Secrets of the rich and famous: a masterclass in business start-ups

The AIB Start-up Academy is back and seeking the latest batch of world-class business ideas.To inspire you to get involved we asked some of Ireland’s best to tell us how it’s done

Marissa Carter, chief executive, Cocoa Brown: ‘Live your brand as an extension of yourself’

Marissa Carter, chief executive, Cocoa Brown: ‘Live your brand as an extension of yourself’

 

You have had the 4am eureka moment, when the perfect business idea jolts you out of your sleep. Maybe nobody has had the idea before, or they aren’t going to perfect it quite like you. A business idea you believe in is something that consumes you, you might have already left your job to pursue it, but what’s next? As year three of the AIB Start-up Academy launches its latest search for the top start-ups in the country, some successful business owners give their expertise and top tips:

1. Be clear about your objective:  Having a plan is a key factor in the success of a start-up according to Libby Carton of Kinnegar Brewing. She co-founded the Donegal micro-brewery in Rathmullan with her husband Rick LeVert in 2011 and it is now one of Ireland’s leading micro-breweries. “We had a very clear concept [starting out] about what we wanted to achieve and we believed in it quite strongly. You need to imagine what you are going to be able to do but that has to be backed up with a very realistic, concrete plan about how you are going to achieve it.”

2. All your communications matter: “Every aspect of the communications of a business is critical. So it’s how you communicate with your public, your suppliers, your bank, how you communicate with each other internally, with your staff. Good communication is one of the foundation stones of a good business,” says Carton.

3. Know your field and do the learning yourself: “I think there’s a tendency, I think it’s a very Irish thing, to say ‘I think I might like to start a brewery. Oh, there’s someone who’s done it sure I’ll ring them and talk to them.’ I think it’s really important to do a lot of learning yourself without asking other people how they did it. It can be really helpful to learn about the experience of other people, but it’s even more important that you know your field of enterprise thoroughly yourself,” Carton says.

4. Be authentic: Businesswoman Marissa Carter is chief executive and founder of the number one selling self-tanning product, Cocoa Brown. “Your branding should be an extension of your own personal branding because I think personal branding can be a very powerful marketing tool. I was always very conscious from the very early days that everything that was being done would be authentic to the Cocoa Brown brand. Live your brand as an extension of yourself.”

5. Be flexible: Do not be afraid of change. “Change fast and drop things. If something isn’t working cut your losses quickly and move on to the next thing. You’re going to fail a lot in business but let it hurt, let it bleed, let it heal and move on. If a business is to be commercially successful, you need to look at it with your head and not your heart,” Carter explains.

6. Constantly focus on your customer, not yourself: “All your customers want to know is what is it that you offer that benefits them. What’s the benefit of your business to them?” says Carter.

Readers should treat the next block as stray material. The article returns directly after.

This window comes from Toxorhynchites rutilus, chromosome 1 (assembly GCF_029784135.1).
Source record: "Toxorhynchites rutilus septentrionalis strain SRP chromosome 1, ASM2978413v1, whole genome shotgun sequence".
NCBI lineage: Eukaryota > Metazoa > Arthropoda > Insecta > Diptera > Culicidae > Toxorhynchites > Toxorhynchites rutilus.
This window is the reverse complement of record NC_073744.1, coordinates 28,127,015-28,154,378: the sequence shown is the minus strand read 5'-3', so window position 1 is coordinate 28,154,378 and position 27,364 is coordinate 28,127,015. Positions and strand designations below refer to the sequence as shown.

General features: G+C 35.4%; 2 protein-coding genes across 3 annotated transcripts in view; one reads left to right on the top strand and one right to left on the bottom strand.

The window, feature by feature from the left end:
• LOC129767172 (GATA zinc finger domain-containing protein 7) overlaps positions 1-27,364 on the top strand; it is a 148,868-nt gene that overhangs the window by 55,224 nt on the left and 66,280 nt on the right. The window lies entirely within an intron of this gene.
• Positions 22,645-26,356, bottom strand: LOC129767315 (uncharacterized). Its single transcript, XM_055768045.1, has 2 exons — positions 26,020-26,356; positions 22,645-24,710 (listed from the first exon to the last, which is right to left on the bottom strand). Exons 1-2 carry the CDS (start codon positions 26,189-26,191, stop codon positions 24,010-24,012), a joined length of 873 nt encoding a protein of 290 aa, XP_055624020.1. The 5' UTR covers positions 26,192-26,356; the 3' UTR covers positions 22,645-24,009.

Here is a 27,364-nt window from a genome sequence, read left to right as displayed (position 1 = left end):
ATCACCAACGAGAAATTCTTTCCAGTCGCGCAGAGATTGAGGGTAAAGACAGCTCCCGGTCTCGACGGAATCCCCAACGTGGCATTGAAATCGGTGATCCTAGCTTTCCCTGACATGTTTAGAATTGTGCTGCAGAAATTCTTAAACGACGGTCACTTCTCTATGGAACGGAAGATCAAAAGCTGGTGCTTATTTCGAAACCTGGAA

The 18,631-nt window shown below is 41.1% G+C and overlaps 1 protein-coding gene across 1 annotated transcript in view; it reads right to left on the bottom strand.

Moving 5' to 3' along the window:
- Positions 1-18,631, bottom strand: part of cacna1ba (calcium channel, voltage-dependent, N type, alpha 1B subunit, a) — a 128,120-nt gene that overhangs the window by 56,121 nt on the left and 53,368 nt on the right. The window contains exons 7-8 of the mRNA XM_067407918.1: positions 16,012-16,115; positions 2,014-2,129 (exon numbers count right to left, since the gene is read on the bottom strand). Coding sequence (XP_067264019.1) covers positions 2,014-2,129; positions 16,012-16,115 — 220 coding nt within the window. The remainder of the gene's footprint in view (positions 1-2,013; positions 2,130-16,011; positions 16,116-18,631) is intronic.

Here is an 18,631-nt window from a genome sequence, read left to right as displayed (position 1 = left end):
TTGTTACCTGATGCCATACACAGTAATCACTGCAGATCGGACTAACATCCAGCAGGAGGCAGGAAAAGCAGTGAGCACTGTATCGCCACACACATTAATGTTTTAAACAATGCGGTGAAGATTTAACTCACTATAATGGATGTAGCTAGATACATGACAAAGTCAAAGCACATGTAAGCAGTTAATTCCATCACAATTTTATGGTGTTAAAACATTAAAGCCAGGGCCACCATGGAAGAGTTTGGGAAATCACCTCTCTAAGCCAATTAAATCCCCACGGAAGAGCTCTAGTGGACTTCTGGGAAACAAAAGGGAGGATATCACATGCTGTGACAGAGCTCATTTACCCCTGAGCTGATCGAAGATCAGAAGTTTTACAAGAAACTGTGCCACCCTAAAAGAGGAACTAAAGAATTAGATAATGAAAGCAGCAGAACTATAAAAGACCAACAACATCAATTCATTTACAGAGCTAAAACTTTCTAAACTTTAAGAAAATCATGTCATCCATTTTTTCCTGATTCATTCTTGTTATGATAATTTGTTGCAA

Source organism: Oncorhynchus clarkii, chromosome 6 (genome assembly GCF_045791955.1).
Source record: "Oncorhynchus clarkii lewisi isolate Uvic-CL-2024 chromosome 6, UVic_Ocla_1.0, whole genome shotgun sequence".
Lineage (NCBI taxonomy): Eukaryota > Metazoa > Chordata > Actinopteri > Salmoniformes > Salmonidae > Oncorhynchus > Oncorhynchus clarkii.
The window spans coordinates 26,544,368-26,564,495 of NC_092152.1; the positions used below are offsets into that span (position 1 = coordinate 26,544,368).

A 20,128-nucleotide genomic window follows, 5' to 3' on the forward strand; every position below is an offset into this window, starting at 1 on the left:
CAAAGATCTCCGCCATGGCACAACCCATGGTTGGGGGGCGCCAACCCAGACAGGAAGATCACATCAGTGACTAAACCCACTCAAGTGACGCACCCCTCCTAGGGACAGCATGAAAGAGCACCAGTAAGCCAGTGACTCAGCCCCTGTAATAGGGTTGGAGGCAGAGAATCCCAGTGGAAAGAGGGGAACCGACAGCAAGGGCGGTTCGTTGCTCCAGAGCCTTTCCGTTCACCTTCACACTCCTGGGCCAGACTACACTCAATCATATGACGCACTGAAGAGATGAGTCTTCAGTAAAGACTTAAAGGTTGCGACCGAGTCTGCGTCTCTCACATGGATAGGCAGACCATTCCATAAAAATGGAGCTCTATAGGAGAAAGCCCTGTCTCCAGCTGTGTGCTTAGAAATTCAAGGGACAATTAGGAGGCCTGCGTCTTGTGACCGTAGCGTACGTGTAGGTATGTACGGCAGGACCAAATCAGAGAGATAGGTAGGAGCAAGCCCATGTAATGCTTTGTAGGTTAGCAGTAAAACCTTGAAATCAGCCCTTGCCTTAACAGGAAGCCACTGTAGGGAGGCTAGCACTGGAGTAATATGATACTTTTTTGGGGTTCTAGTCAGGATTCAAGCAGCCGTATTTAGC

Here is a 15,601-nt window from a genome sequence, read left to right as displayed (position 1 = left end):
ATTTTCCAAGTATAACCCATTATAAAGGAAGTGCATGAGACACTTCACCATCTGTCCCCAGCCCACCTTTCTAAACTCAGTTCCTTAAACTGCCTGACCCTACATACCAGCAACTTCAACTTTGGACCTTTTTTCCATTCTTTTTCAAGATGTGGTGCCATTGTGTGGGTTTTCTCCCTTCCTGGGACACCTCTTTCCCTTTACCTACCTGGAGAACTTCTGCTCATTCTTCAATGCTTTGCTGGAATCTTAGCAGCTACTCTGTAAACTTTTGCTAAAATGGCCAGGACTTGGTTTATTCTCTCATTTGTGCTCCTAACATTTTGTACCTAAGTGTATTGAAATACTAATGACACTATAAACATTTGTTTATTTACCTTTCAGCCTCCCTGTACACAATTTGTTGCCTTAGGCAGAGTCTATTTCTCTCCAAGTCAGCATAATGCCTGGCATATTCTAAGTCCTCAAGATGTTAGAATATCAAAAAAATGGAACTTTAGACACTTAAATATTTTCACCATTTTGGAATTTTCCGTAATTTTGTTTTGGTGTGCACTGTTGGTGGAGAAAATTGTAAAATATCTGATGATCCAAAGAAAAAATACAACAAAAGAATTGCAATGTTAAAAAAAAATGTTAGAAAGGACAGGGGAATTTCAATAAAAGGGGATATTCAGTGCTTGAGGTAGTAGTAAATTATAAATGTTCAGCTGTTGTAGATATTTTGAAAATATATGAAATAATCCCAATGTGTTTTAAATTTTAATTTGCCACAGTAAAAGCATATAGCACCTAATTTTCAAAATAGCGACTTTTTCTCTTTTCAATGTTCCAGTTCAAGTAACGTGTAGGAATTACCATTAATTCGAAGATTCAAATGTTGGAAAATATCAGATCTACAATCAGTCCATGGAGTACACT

7. Hone your interpersonal skills: “There is a myth that starting a business means you will be your own boss. Your customers will always be the real boss and who really control your business. You’re going to answer to a lot more people when you become self-employed than you ever did when you were an employee and if you can successfully lead a team your business will have a lot more chance of surviving so your interpersonal skills are crucial.” says Carter.

8. Don’t waste what little money you have on fees and expenses: Businessman and entrepreneur Bobby Kerr is the chairman of Insomnia Coffee Company, a presenter on Newstalk, and a dragon on the Irish version of the Dragon’s Den TV series. “I often see small companies spending big money on legal fees and patents and things that cost a lot of money that they can’t afford. You really, really have to micro-manage every penny in the early days of a business.”

9. Ask for advice but choose a mentor with experience:  “Don’t be afraid to ask somebody to be your mentor because if they think the idea is good and they believe in you, you would be amazed, often, they won’t even charge you (for advice). Choose somebody, if possible, who’s got experience in the sector, is a wise owl in the sector you are going into,” Kerr advises.

10. Do it for love: If you are considering starting your own business make sure you love what you do, think big, work smart and very, very hard. Dr Brian Moore co-founded Orecco with Dr Andrew Hodgson in Sligo in 2009. They “wanted to join the world of sports haematology with a unique proposition: to enable athletes to perform at their very best.” They work with world-famous athletes to prepare them for global sporting events like the Olympics.

11. Recruit well: As quickly as you can, recruit great people that are really good at the things you aren’t great at, (your team). And seek experience that you don’t have, (your board), Moore says.

12. Take your time, and time out: “Understand that this is a typically a marathon and rarely a sprint. Life in a start-up can be all consuming. Investing time in your own health and well-being, scheduling time off and turning your phone off is critically important. Otherwise, like a fatigued athlete or team, the law of diminishing marginal returns means you work harder and harder and get less and less back from it,” Moore advises.

Want to get involved in year three of the AIB Start-up Academy? Applications are open now. Click here for more

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